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Stanford wins the Big One - 1942
By Joe Gergen
For Sporting News

Of all the players and teams for whom the NCAA Tournament was realized too late, none had greater cause for disappointment than Hank Luisetti and Stanford.

It was Luisetti, a Stanford All-American, who revolutionized the game in December 1936 when he introduced his running one-handed shot to the East Coast in a game against Long Island University at Madison Square Garden.

Although Stanford was selected the best team in the country (by the Helms Athletic Foundation, among others), the Luisetti-era Indians never had the opportunity to play for a true national championship.

Starting in the days of the center jump after each basket, Luisetti helped drag the sport into a new era with his shooting, ballhandling, quickness and ability to hang in midair. It wasn't until the arrival of the giants a decade later that anyone had an effect on basketball as did Luisetti, who finished his collegiate career in 1938. Contemporaries said he was 20 years ahead of his time. He was at least one year early in terms of the NCAA Tournament.

Luisetti led Stanford to three consecutive Pacific Coast Conference championships and to a 46-5 record in his final two seasons. But it wasn't until the year after his graduation that the first NCAA Tournament was staged. Ironically, the first NCAA titlist was an Oregon team Luisetti's Stanford club had beaten in his last college game.

Although Luisetti never would get the chance to compete in the national event, Stanford would. But only once. It happened in 1942, when the Indians won a best-of-3 playoff series with Oregon State for the conference championship. They were selected to compete in the Western playoffs at Kansas City, along with Rice, Kansas and a Colorado team that had lost only once, and then by a single point in its next-to-last regular-season game.

Stanford was a big team, with all its starting players 6-foot-3 or taller. Yet the Indians, using the one-handed shot Luisetti had popularized, liked to run. Their acknowledged star was Jim Pollard, who later would become a professional standout with the Minneapolis Lakers.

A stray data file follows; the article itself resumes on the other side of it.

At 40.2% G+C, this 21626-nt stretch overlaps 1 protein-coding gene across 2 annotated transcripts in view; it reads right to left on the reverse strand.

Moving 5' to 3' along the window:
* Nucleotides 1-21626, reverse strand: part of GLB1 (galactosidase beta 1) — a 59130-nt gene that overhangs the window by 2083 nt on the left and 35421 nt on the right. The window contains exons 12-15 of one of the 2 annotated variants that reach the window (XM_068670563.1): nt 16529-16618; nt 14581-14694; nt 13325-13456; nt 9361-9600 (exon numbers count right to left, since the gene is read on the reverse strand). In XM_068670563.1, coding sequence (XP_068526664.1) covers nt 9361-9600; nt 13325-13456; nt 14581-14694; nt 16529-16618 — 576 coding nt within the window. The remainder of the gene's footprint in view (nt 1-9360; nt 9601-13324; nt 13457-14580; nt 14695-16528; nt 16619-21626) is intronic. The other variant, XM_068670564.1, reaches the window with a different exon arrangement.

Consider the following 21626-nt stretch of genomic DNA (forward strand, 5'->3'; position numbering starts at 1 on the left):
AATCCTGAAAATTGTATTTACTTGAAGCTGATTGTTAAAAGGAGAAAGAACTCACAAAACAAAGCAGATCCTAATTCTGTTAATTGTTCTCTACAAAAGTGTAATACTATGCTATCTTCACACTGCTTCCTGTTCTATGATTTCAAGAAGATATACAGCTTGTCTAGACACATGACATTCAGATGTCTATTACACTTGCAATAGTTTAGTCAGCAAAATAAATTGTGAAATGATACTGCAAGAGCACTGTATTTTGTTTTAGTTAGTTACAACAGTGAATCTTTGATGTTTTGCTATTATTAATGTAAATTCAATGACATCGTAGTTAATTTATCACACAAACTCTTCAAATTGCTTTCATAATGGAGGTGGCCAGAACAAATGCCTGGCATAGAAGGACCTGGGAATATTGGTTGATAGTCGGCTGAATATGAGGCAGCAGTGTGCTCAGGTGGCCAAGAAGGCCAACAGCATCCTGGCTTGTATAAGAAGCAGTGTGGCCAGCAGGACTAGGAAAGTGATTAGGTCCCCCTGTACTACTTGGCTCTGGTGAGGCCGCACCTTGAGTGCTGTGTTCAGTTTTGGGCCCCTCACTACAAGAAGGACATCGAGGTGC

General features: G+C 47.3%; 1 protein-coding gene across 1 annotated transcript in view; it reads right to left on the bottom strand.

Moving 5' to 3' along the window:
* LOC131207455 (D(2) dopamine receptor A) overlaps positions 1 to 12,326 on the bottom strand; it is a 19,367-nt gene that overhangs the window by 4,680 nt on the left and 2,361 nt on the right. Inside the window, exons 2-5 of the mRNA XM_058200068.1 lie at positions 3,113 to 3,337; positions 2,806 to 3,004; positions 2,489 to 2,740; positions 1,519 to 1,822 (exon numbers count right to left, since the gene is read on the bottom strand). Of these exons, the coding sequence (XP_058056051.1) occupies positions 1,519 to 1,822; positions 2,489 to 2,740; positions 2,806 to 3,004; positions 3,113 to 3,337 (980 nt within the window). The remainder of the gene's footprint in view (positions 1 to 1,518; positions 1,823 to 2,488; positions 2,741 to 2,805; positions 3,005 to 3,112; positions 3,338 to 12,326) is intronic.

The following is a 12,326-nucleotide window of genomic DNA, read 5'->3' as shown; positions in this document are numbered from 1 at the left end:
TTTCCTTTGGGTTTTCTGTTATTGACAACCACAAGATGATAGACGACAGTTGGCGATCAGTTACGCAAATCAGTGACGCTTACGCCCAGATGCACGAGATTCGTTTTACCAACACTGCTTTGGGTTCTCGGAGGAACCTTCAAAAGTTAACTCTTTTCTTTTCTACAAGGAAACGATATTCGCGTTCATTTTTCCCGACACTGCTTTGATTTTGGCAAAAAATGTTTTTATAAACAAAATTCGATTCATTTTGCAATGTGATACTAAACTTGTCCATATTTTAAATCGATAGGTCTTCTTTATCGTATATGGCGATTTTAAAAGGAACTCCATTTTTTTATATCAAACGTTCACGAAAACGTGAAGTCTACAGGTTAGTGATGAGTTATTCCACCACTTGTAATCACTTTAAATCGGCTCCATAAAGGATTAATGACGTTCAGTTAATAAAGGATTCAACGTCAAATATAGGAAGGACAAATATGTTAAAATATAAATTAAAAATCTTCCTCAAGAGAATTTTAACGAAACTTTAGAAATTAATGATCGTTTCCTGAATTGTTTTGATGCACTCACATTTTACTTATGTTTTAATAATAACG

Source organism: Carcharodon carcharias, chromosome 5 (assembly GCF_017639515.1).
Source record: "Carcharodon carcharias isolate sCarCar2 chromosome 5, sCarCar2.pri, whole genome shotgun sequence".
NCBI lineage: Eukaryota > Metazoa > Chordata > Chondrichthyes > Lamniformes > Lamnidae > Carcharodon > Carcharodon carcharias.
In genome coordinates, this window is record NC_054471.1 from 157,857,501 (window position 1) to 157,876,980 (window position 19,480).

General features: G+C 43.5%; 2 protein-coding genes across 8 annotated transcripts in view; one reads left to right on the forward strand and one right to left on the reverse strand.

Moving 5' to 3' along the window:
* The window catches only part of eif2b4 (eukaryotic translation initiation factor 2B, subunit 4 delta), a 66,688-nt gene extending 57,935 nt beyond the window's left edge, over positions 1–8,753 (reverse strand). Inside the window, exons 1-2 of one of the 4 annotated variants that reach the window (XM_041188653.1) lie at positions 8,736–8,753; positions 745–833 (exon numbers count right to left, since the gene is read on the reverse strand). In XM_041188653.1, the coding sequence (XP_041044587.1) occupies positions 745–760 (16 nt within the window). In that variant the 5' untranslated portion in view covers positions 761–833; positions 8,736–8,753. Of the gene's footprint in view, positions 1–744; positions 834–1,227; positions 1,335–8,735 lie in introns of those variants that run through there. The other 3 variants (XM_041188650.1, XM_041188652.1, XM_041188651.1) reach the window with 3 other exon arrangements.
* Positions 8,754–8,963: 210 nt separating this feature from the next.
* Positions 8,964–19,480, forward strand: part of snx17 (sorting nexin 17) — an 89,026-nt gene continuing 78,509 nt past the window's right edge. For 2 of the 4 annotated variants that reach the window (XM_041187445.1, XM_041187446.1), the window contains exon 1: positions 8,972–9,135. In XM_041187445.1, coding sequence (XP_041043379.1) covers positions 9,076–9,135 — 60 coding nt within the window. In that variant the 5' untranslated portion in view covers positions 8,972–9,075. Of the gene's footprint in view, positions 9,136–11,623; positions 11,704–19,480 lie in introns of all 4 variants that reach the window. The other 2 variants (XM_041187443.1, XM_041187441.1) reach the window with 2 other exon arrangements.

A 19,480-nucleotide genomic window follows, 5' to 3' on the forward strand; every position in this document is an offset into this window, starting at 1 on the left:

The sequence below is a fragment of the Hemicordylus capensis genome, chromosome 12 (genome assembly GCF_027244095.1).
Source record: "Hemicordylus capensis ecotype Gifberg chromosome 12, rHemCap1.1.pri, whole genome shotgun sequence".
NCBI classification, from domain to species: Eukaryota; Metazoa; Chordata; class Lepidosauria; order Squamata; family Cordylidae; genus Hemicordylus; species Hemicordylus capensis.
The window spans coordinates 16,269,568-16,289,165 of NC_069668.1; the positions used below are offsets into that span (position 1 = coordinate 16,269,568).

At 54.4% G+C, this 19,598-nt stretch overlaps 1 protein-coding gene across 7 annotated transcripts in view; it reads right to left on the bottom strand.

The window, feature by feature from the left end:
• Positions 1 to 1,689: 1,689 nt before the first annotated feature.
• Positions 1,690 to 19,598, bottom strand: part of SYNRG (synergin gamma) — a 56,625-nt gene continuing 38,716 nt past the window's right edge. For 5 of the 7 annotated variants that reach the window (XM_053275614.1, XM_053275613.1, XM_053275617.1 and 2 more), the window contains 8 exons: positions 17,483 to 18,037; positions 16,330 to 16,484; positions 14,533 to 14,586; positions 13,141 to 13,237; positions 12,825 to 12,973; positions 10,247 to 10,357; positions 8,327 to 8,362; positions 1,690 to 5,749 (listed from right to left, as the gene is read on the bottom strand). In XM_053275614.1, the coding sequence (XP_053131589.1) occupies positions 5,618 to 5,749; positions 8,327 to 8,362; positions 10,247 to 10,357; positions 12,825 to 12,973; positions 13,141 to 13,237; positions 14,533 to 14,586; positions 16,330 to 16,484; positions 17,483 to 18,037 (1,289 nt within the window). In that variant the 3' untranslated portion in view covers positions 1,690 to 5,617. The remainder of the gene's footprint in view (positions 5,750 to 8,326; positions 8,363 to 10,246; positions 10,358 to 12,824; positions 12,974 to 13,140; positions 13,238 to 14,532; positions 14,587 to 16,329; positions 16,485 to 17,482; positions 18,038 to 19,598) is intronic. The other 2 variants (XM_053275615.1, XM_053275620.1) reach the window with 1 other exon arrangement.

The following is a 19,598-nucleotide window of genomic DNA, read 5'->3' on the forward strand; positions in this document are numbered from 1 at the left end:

Remarkably, three Stanford starters -- co-captains Don Burness and Bill Cowden and sophomore Howie Dallmar -- had attended the same high school in San Francisco. It wasn't by some master plan they were attending the same college in nearby Palo Alto.

"We were lucky," Dallmar said, "and so was the coach."

The coach was Everett Dean, who had been Indiana's first All-America player as well as a successful coach at his alma mater before heading west.

Dean had inherited an excellent pool of local talent at Stanford. Pollard hailed from Oakland and center Ed Voss from nearby Piedmont. In fact, the Indians' first eight players were from the Bay Area.

With Burness troubled by an ankle injury, the scoring load in the Western playoffs fell heavily on Pollard. He responded with a spectacular 26-point performance in a 53-47 victory over Rice and a 17-point effort in Stanford's 46-35 triumph over Colorado, which had edged Kansas, 46-44. Since the national-championship game was scheduled to be held in the same Municipal Auditorium the next week, the Indians remained in Kansas City, accepting invitations to lunch at local country clubs and to visit defense plants.

A proctor had accompanied the team on the train and some players took exams while they were in the Midwest.

Stanford's opponent had been decided in the Eastern playoffs at the Tulane gymnasium in New Orleans. It was there that Dartmouth, which had to defeat Princeton in a special playoff for the Eastern Intercollegiate League title to qualify for the tournament, topped Penn State, 44-39, and ripped Kentucky, 47-28. Kentucky had scored an upset of its own in an opening-round game by beating Big Ten Conference champion Illinois, 46-44.